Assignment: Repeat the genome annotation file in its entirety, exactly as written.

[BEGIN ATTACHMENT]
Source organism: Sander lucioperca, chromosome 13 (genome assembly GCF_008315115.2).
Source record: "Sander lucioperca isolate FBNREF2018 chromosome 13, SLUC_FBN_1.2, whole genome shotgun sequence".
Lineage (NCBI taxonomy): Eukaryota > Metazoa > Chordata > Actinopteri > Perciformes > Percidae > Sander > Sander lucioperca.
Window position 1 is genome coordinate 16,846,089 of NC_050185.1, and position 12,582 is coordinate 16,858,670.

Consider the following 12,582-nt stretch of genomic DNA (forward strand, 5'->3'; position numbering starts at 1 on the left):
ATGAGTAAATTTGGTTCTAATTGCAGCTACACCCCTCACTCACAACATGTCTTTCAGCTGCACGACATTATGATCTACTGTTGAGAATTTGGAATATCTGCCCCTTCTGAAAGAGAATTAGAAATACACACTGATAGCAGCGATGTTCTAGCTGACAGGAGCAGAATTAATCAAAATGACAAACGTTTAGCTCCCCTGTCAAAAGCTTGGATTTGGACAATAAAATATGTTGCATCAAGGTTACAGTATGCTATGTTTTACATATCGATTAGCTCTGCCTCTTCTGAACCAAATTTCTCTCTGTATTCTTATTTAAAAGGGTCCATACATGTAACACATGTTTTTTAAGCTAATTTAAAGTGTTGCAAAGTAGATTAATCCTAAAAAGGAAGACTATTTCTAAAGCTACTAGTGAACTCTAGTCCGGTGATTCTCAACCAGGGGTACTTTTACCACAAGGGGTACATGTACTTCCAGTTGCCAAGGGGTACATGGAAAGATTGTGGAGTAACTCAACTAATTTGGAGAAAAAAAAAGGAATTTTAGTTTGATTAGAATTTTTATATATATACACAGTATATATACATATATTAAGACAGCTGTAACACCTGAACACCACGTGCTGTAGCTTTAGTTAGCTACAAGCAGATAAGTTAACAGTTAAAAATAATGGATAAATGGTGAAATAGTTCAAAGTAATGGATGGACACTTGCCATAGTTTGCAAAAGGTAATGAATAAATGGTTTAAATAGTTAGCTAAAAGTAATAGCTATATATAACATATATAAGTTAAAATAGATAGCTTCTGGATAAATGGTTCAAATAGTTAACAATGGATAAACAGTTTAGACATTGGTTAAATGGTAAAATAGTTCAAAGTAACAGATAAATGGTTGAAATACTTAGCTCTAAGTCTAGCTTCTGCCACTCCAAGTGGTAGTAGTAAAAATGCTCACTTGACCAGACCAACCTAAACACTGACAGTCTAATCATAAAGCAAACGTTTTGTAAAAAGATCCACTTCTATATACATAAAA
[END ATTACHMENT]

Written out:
Source organism: Sander lucioperca, chromosome 13 (genome assembly GCF_008315115.2).
Source record: "Sander lucioperca isolate FBNREF2018 chromosome 13, SLUC_FBN_1.2, whole genome shotgun sequence".
Lineage (NCBI taxonomy): Eukaryota > Metazoa > Chordata > Actinopteri > Perciformes > Percidae > Sander > Sander lucioperca.
Window position 1 is genome coordinate 16,846,089 of NC_050185.1, and position 12,582 is coordinate 16,858,670.

Consider the following 12,582-nt stretch of genomic DNA (forward strand, 5'->3'; position numbering starts at 1 on the left):
ATGAGTAAATTTGGTTCTAATTGCAGCTACACCCCTCACTCACAACATGTCTTTCAGCTGCACGACATTATGATCTACTGTTGAGAATTTGGAATATCTGCCCCTTCTGAAAGAGAATTAGAAATACACACTGATAGCAGCGATGTTCTAGCTGACAGGAGCAGAATTAATCAAAATGACAAACGTTTAGCTCCCCTGTCAAAAGCTTGGATTTGGACAATAAAATATGTTGCATCAAGGTTACAGTATGCTATGTTTTACATATCGATTAGCTCTGCCTCTTCTGAACCAAATTTCTCTCTGTATTCTTATTTAAAAGGGTCCATACATGTAACACATGTTTTTTAAGCTAATTTAAAGTGTTGCAAAGTAGATTAATCCTAAAAAGGAAGACTATTTCTAAAGCTACTAGTGAACTCTAGTCCGGTGATTCTCAACCAGGGGTACTTTTACCACAAGGGGTACATGTACTTCCAGTTGCCAAGGGGTACATGGAAAGATTGTGGAGTAACTCAACTAATTTGGAGAAAAAAAAAGGAATTTTAGTTTGATTAGAATTTTTATATATATACACAGTATATATACATATATTAAGACAGCTGTAACACCTGAACACCACGTGCTGTAGCTTTAGTTAGCTACAAGCAGATAAGTTAACAGTTAAAAATAATGGATAAATGGTGAAATAGTTCAAAGTAATGGATGGACACTTGCCATAGTTTGCAAAAGGTAATGAATAAATGGTTTAAATAGTTAGCTAAAAGTAATAGCTATATATAACATATATAAGTTAAAATAGATAGCTTCTGGATAAATGGTTCAAATAGTTAACAATGGATAAACAGTTTAGACATTGGTTAAATGGTAAAATAGTTCAAAGTAACAGATAAATGGTTGAAATACTTAGCTCTAAGTCTAGCTTCTGCCACTCCAAGTGGTAGTAGTAAAAATGCTCACTTGACCAGACCAACCTAAACACTGACAGTCTAATCATAAAGCAAACGTTTTGTAAAAAGATCCACTTCTATATACATAAAA